Radical truth

I’m an extreme people-pleaser in fact, I wish I could say I’ve conquered this part of me, but SHE (my people-pleaser) is still part of me.  She puts everyone before me; I mean EVERYONE – even those who have not been the kindest, in fact, she thrives on the belief – if I am just “nice,” supportive, and helpful – then the other person – surely – will be kind.  As a leader, being a people pleaser left me exhausted, overwhelmed, and often missing my deadlines as I would be ‘helpful’ by taking on someone else’s work.  

Over the last 10 years, I’ve done a lot of internal work on being a “pleaser,” and I am sharing five reasons why being a pleaser no longer worked for me.

  1. People never respond precisely how I want, when I want, and the way I want them to. Really, no matter how kind I am or out of the way I go – they NEVER respond exactly how I want.   
  2. Resentment – that rotten resentful feeling would show up when someone would not thank me, reciprocate, or give me credit for the work I did. 
  3. Exhaustion; I spent so much time trying to please others that I’m literally exhausted (both emotionally and physically).
  4. I became run down – yep, by the time I was done pleasing my family, friends, co-workers, and random strangers I met, I was exhausted and had no time left for my own self-care. 
  5. Judgment – I felt so much judgment that it was not ‘fair’; everyone else had their needs met, and I didn’t get mine met.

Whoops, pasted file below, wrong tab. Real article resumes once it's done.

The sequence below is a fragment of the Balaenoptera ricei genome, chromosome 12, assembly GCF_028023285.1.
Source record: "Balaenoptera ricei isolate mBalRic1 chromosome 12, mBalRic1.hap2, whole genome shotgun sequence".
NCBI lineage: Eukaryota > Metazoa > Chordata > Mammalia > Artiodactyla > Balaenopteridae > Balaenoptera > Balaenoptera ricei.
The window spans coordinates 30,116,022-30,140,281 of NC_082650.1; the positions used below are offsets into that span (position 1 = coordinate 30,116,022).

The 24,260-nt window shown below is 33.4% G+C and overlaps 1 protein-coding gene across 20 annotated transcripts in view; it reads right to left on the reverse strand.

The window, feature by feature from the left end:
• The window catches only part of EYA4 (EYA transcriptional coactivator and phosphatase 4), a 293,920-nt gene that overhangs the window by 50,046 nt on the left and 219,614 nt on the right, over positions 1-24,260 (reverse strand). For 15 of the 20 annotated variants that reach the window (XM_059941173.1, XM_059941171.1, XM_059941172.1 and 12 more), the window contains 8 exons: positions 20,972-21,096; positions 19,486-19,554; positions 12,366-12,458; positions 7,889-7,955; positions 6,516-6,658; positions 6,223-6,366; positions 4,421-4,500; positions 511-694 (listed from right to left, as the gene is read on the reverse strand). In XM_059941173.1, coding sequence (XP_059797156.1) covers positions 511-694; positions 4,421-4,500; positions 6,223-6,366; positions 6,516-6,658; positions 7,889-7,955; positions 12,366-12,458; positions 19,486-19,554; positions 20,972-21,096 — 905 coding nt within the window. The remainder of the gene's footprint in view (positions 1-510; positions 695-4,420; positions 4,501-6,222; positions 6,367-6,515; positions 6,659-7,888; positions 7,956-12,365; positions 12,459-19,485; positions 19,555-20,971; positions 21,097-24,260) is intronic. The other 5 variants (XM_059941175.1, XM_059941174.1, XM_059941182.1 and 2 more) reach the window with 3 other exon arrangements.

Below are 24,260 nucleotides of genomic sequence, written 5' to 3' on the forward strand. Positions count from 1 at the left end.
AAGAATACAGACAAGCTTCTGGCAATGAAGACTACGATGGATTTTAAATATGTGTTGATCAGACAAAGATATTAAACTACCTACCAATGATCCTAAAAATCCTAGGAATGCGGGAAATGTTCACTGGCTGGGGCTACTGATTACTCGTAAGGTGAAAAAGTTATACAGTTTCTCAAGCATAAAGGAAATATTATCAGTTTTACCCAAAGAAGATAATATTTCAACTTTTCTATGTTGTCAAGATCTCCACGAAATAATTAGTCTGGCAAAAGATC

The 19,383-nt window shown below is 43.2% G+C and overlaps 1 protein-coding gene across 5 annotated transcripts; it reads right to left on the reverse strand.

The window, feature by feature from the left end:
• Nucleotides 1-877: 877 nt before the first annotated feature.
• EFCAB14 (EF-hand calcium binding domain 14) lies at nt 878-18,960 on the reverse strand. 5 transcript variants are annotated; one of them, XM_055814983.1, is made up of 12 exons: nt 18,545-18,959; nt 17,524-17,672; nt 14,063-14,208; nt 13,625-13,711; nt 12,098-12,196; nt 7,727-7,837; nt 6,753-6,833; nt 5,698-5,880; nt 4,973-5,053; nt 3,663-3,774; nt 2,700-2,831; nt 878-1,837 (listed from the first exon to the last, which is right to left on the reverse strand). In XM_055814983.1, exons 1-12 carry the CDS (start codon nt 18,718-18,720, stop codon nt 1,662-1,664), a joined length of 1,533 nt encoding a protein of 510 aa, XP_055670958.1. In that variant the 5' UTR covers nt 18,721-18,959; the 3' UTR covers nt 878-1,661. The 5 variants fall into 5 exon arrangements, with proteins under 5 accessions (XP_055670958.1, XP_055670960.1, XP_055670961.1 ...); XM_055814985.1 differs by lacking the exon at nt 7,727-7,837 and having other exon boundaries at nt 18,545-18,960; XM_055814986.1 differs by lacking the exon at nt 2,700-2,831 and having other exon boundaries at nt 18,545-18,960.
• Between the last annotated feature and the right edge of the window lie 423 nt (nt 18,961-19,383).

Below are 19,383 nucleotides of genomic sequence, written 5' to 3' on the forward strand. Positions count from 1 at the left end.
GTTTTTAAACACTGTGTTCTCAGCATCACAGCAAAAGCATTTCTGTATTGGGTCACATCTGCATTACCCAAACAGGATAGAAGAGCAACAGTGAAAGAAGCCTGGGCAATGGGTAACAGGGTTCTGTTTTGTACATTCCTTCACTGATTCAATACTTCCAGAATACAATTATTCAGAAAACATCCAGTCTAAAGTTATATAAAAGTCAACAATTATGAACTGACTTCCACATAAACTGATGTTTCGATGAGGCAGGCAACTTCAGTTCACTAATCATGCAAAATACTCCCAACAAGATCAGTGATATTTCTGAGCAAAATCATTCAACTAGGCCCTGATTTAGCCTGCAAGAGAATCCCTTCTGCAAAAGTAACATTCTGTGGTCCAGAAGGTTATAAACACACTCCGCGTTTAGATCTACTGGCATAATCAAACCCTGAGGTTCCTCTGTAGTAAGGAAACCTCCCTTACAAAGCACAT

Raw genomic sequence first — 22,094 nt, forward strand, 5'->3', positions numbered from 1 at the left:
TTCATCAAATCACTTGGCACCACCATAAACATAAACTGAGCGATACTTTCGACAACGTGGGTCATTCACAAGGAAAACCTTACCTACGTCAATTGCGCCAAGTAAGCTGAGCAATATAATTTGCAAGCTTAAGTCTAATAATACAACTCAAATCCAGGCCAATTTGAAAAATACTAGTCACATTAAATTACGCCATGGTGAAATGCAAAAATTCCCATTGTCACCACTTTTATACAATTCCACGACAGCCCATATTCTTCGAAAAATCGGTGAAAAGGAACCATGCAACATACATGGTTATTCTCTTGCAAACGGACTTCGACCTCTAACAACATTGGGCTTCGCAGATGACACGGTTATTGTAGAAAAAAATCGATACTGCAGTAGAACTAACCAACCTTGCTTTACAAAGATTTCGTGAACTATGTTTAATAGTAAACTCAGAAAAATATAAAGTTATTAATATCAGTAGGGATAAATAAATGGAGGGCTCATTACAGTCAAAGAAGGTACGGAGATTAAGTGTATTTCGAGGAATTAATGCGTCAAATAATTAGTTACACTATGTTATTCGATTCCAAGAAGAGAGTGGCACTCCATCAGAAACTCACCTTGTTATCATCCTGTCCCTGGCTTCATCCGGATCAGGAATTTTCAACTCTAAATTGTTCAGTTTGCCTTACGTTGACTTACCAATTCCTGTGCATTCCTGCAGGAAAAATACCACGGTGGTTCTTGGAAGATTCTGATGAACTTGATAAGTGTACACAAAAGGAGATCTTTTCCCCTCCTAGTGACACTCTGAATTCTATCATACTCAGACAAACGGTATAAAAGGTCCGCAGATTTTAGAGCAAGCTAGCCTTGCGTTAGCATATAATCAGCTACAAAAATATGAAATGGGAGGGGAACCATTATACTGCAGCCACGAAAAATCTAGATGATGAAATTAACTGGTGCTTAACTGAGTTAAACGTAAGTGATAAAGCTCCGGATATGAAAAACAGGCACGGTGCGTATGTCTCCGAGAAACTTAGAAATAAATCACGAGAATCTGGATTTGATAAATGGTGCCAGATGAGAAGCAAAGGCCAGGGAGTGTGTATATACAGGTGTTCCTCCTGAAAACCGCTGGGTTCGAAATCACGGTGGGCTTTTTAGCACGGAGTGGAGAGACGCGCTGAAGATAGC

Does this track for anyone? I get it; we are taught from a young age to be kind, generous, and share.  Of course, I completely agree with this; however, we also need to balance this with justice, honesty, and radical truth (both with ourselves and others).  

If you are sabotaged by your people-pleaser, try this, go back to a time/situation where you absolutely were taken over by your pleaser, and retell the story. Nevertheless, this time, change the narrative by managing your pleaser.  What if you said ‘no’ instead of ‘yes’? What is the outcome? What would be sacrificed, and what would be gained?  

I use this exercise when my pleaser shows up – when I have a thought to ‘help’ or ‘please’ someone, I stop – take a moment, and imagine what would happen if I said no instead of yes.

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